I do not know if you print criticism of your belief, but as one who has been professionally involved in redress for fishermen, coast resort communities, and other victims of water and coastal pollution due to ship groundings in Europe and Asia, I wish to assure you that American lawyers and its justice system are far more sensitive to the plight of the little people than in Europe and Asia. In Europe and Asia, great ships or refinery corporations pay a token fee in penalties. That is the tradition in such matters. The government and corporations remain cordial - except on the rare occasion where a criminal penalty is levied. In the reality, the actual victims receive only small compensation through the government.

The American lawyer has been successful in making guilty parties responsible outside of criminal justice and in exacting civil monetary punishment from a guilty corporation. With frequency, I hear American citizens complain of civil litigation. But before you speak, consult foreign victims who have no redress against government and corporations - which are very often the same entity.

My belief is that your justice system is slower but more sensitive, and that because of furiously battling lawyers, Exxon will eventually be pressured into redress for small victims. In Europe, on the other hand, it would be a matter of a loving kiss of government by the corporate and legal establishment.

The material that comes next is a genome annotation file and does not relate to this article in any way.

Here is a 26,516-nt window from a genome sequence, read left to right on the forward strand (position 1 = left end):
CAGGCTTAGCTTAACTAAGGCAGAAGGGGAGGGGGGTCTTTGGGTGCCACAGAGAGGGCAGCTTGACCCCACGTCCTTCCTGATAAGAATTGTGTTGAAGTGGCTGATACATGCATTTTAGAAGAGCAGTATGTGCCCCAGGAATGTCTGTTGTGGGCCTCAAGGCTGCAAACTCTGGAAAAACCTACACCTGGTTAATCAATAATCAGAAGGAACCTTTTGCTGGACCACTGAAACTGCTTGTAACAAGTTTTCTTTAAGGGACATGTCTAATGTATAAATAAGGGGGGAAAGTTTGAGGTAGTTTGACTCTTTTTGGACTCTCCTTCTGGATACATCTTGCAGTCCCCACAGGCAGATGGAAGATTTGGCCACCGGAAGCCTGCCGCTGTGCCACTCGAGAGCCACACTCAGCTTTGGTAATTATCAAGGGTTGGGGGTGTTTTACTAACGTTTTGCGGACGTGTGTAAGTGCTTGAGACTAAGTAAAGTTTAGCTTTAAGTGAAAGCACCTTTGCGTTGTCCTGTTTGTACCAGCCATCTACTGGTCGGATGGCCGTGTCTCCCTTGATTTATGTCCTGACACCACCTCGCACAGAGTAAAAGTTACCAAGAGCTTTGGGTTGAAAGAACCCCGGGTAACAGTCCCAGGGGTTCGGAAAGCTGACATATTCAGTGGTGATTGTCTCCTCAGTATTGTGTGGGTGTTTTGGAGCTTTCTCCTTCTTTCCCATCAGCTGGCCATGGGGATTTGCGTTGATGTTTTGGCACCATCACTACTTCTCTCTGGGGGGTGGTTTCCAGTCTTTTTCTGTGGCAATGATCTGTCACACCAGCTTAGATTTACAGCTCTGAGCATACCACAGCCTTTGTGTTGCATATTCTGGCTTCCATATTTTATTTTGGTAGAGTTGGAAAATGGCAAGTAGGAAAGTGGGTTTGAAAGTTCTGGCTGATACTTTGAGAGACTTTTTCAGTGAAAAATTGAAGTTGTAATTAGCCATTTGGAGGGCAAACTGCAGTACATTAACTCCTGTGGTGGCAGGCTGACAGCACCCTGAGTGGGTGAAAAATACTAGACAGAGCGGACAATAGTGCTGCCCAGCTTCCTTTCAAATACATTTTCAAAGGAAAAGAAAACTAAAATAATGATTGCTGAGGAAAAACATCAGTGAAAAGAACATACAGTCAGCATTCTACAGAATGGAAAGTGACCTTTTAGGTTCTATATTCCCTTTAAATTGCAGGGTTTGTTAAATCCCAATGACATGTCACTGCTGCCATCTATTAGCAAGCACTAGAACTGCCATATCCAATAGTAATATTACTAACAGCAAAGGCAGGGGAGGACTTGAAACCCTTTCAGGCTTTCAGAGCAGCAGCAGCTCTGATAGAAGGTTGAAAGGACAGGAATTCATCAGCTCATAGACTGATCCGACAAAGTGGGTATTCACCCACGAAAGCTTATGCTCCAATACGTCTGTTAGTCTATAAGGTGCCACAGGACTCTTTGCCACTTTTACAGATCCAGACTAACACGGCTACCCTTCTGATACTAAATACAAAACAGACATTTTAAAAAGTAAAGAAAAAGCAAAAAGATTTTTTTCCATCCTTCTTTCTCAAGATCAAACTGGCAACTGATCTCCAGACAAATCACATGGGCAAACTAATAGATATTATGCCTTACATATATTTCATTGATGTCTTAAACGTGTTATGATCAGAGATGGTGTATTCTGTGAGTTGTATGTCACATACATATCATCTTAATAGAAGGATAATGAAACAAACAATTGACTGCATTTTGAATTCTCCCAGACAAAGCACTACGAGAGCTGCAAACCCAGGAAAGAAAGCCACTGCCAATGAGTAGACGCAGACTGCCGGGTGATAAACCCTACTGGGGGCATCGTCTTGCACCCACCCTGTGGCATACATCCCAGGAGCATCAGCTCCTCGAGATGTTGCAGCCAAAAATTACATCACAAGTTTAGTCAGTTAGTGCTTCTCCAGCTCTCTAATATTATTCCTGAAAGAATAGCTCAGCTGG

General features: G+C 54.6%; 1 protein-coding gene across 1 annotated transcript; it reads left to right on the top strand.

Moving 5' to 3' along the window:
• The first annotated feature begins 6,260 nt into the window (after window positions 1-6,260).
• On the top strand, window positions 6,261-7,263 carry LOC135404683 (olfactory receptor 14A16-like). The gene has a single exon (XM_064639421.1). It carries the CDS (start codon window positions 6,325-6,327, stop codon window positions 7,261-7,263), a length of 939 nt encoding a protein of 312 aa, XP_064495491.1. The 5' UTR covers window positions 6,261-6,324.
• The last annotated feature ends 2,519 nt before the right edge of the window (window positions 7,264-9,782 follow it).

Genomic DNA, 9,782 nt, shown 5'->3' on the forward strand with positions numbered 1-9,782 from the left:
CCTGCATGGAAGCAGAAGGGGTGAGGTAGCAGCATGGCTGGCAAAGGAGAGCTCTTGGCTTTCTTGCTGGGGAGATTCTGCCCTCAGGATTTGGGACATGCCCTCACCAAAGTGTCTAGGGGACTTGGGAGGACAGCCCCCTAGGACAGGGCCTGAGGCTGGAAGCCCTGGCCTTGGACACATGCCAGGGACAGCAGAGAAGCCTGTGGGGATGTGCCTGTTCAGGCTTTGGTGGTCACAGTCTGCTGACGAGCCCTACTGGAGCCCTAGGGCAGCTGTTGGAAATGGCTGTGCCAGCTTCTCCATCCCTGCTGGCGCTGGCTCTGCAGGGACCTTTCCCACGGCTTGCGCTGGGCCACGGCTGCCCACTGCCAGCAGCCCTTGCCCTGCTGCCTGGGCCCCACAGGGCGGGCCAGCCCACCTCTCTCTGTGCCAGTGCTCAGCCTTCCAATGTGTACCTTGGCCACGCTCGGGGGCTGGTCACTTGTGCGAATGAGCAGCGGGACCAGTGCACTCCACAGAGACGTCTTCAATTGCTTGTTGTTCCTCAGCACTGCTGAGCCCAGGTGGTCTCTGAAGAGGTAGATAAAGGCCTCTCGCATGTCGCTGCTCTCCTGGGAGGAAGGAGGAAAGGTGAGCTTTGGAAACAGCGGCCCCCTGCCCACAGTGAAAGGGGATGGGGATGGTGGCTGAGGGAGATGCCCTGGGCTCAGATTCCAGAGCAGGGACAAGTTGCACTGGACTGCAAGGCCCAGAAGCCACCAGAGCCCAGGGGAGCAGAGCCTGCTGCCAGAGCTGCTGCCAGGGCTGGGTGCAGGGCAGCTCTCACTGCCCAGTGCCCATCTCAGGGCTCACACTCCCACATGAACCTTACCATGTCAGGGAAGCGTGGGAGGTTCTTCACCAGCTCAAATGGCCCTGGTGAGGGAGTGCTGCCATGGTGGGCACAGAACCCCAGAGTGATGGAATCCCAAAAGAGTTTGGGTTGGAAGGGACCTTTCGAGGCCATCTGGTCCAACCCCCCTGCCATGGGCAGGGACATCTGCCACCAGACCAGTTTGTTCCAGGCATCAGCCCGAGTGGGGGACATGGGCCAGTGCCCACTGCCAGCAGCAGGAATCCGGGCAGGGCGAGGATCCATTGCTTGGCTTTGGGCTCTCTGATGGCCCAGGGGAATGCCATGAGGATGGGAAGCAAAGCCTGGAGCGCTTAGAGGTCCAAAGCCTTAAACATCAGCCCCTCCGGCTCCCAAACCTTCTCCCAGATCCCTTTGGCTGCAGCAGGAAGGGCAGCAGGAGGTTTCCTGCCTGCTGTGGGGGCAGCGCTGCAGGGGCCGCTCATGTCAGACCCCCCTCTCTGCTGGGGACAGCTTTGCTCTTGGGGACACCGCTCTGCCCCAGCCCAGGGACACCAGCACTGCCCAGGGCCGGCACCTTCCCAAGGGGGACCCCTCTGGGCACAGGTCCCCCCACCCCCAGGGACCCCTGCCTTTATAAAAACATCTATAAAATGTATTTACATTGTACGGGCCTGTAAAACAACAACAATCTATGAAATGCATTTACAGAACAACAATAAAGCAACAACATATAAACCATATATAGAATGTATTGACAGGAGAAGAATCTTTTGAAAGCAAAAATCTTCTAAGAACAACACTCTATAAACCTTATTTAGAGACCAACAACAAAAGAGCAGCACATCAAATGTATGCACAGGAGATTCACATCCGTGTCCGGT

Dr. Jacqueline G. V. Maupu

Dr. Jacqueline - We don't like to be so cynical, but our sincere belief is that the American system of justice is fundamentally lawyer and money driven - and largely corrupt. Among our complaints: 'justice' often goes to the highest bidder, that extortion is not only permitted but encouraged, and that for all practical purposes the majority of the population is denied access to the system. True, some American lawyers have been successful in making guilty companies pay for damages, but it's also devastatingly true that some American lawyers - armed with junk scientists and 'professional experts' gladly willing to lie for a fee - have been successful in bankrupting companies and their employees for damages they never caused. If you shoot somebody, you're considered innocent until proven guilty; but if you're a business being shook down by a lawyer, you're guilty until you can prove beyond all unreasonable doubt that you're innocent. It's a system that breeds crooks, slimeballs and parasites - and where justice is beside the point. So if Bennett first got screwed by the oil spill and then by the system of justice, it shouldn't come as a surprise to anyone. So many lawyers, so little justice - if you stick around America awhile, you'll understand.


It looks as if I'll be out of the Puget Sound area and down the coast next summer, but some non-sailing related considerations may mean I'll need to stay in the U.S. for one more winter season. As a result, I'm looking at choices from Brookings, Oregon, down to the Sacramento Delta region. Can you refer me to any articles or Web sites that would provide information? I would hope to spend most of the time on the hook.

Se Fjern
Puget Sound